There’s a special sort of person who gravitates towards running startups. The go for it, get the job done, save the day kind of people who have undoubtedly helped create the greatest innovations of our time (and one could even say innovations throughout time). These are the kind of people who get a thrill from achieving the impossible and pulling off the last-minute effort that prevents disaster. These are take charge people, and that’s essential for a startup to succeed at first, but in the long run it could hurt them. Inc magazine drew a bead on this very problem with their recent articleThe Dark Side of Heroic Leadership and here’s what you can take away from it.
Who will lead when it’s not you?
Leaders who always grab the reins, take charge, and save the day might get a huge thrill, but they aren’t letting the other members of the team learn how to lead either. What about when that leader isn’t available to save the day? Who is going to step up and take charge? Businesses have myriad crises across all segments, the boss can’t be there for all them and there needs to be leaders who can step up and handle the crisis. This can be a scary thing for people used to taking charge and fixing everything, it means relinquishing control to other people. If you’re leading a startup or company, you probably hired those people, so you should know if they have the chops to lead. If you didn’t hire for excellence, why did you hire them in the first place? Good leaders give people a chance to lead—and sometimes fail—themselves.
It’s okay if it’s not perfect, the boss will get it
The save-the-day leader is actually telling the rest of the company “don’t worry if isn’t ready, the boss will swoop in and fix it.” This isn’t a good mentality to have. If the company figures that “good enough” is actually not very good because the leader of the team will pick up the pieces and fix everything, everything the company does will suffer. Everything. Leaders who just clean up the mess themselves aren’t helping anyone.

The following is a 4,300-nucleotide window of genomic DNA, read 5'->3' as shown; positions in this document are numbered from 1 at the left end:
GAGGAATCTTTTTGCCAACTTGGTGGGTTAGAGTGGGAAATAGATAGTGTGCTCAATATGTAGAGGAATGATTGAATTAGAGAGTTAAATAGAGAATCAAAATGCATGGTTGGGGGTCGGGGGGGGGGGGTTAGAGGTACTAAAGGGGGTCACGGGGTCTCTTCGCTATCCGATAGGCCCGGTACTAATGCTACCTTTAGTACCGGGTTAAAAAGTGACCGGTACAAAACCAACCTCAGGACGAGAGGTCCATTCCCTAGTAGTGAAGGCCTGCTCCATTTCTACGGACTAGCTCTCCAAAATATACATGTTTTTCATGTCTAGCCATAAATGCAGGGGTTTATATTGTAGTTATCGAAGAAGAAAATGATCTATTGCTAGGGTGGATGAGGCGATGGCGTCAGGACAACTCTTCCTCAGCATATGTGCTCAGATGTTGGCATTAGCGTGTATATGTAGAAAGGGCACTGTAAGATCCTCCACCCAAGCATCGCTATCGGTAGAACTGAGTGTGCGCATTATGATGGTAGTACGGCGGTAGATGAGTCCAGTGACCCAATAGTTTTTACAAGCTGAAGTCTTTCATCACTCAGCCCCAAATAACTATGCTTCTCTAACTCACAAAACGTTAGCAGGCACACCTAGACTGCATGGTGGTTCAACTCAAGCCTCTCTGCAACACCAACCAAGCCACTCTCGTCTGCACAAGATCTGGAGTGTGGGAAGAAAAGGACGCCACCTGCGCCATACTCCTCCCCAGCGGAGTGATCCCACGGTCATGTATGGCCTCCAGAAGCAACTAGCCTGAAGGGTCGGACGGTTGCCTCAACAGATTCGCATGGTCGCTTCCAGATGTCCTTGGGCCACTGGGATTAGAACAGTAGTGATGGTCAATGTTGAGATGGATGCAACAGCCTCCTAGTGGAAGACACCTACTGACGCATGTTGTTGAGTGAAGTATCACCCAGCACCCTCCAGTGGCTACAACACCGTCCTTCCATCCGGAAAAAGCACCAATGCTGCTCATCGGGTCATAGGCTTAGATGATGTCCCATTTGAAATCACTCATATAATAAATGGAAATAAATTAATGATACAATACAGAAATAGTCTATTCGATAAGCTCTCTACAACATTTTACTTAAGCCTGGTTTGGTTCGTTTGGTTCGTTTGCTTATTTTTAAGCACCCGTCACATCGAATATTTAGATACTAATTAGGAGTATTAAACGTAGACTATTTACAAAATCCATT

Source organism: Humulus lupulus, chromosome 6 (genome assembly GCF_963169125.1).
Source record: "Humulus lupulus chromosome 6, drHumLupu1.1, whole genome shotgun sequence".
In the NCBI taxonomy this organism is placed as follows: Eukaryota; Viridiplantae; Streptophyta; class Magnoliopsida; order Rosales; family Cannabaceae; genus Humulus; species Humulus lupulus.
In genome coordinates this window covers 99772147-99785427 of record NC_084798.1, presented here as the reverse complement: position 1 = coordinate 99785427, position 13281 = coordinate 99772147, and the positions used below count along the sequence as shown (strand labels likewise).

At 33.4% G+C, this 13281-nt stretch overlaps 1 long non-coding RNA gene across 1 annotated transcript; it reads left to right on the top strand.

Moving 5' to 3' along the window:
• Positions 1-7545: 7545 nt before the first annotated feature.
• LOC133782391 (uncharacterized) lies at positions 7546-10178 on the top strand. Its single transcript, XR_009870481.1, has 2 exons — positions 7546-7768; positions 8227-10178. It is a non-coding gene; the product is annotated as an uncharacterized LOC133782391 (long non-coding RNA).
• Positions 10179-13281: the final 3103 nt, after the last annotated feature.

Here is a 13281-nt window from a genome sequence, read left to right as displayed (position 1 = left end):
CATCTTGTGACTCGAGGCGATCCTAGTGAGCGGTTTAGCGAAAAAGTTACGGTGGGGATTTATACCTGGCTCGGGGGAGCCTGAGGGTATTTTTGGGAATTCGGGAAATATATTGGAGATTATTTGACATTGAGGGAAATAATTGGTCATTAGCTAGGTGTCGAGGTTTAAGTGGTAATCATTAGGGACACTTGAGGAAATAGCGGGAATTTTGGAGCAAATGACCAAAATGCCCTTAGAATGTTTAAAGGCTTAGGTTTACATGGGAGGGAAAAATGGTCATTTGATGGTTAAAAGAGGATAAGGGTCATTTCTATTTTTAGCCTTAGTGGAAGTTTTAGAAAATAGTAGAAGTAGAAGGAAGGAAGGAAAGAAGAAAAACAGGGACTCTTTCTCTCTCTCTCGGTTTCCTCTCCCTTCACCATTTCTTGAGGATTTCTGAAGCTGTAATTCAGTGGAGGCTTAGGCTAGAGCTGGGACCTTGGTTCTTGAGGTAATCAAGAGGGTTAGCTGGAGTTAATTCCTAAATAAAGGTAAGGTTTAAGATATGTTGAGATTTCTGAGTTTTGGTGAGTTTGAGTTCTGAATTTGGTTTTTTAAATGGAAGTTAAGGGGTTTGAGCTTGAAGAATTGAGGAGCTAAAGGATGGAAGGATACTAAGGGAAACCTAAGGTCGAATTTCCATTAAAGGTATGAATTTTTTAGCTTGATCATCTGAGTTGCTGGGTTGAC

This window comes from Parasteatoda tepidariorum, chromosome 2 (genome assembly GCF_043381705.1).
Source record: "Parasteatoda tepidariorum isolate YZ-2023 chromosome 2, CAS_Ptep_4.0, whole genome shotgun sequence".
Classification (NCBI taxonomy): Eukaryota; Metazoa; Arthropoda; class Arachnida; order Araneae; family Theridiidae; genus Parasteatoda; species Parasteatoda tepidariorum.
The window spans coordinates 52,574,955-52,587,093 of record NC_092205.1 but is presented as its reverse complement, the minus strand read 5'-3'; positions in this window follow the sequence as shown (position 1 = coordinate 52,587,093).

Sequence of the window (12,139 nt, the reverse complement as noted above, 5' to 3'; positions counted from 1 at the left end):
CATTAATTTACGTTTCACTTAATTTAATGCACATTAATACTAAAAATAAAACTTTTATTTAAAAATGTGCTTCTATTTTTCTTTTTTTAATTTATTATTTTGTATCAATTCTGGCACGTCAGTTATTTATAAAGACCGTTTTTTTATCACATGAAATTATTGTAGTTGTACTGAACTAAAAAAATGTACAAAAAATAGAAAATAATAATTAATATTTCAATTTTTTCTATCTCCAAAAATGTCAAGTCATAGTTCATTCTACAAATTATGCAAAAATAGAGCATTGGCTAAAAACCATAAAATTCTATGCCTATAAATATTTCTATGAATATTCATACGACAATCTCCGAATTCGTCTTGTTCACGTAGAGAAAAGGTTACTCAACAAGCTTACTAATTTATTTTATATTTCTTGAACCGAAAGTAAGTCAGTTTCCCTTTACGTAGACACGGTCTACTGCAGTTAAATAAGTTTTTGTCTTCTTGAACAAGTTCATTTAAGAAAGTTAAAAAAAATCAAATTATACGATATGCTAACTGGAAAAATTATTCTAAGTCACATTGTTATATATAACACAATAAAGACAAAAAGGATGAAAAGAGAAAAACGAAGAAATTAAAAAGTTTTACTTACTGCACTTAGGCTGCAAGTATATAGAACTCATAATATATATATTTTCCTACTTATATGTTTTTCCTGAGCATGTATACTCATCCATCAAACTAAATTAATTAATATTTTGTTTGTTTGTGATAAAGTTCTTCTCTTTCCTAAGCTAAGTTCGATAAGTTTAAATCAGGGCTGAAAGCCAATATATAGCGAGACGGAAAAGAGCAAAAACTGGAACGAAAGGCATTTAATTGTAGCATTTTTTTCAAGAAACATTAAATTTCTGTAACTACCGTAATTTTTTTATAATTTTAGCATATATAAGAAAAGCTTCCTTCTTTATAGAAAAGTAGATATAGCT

Addicted to crisis?
Lots of leaders, especially in startups, can get addicted to fixing crises when they come up. The thrill of snatching victory from the jaws of defeat. Working all night to finish the beta to meet the deadline. Getting a last-minute chance to present to an angel or VC who is interested in what you’re building. Those are thrilling things. It’s a huge rush when you pull them off. The problem comes when everything becomes an artificial crisis. Are unrealistic development deadlines being set only to force the panicked rush at the deadline? Was the meeting booked with the VC a week ago and the work on the presentation only started a day before the meeting? These aren’t sustainable activities. A leader might enjoy the thrill of the crisis, and many of the employees might too for a little while, but a lot of people—and some of the best people—won’t put up with it for long. Artificial crises are the bane of project planning. When you have to constantly have to drop everything to work on something else because (in reality) it should have been a priority sooner, all work suffers. All deadlines slip. And the people getting the work done will start to resent the interruptions.
Preparing for the long-term
The point of the Inc. article is really about planning for the long term. Yes, in the early days of a startup there is a ton of hard work. Lots of late nights trying to get everything done with too few people. That’s how startups start out, but that’s not how startups become successful companies. Successful companies have more than one leader. Successful companies have solid product and work planning so work gets done without insane rushes to the finish. Successful companies instill an ethic of always producing the best. Crises will still happen. Deadlines will hit and people have to work hard to meet them. Mistakes will slip through. But in a mature company, a startup that has become successful, these are the exceptions, not the rules.
Leaders in successful companies don’t swoop in to save the day; they don’t have to, the day has already been saved by another person.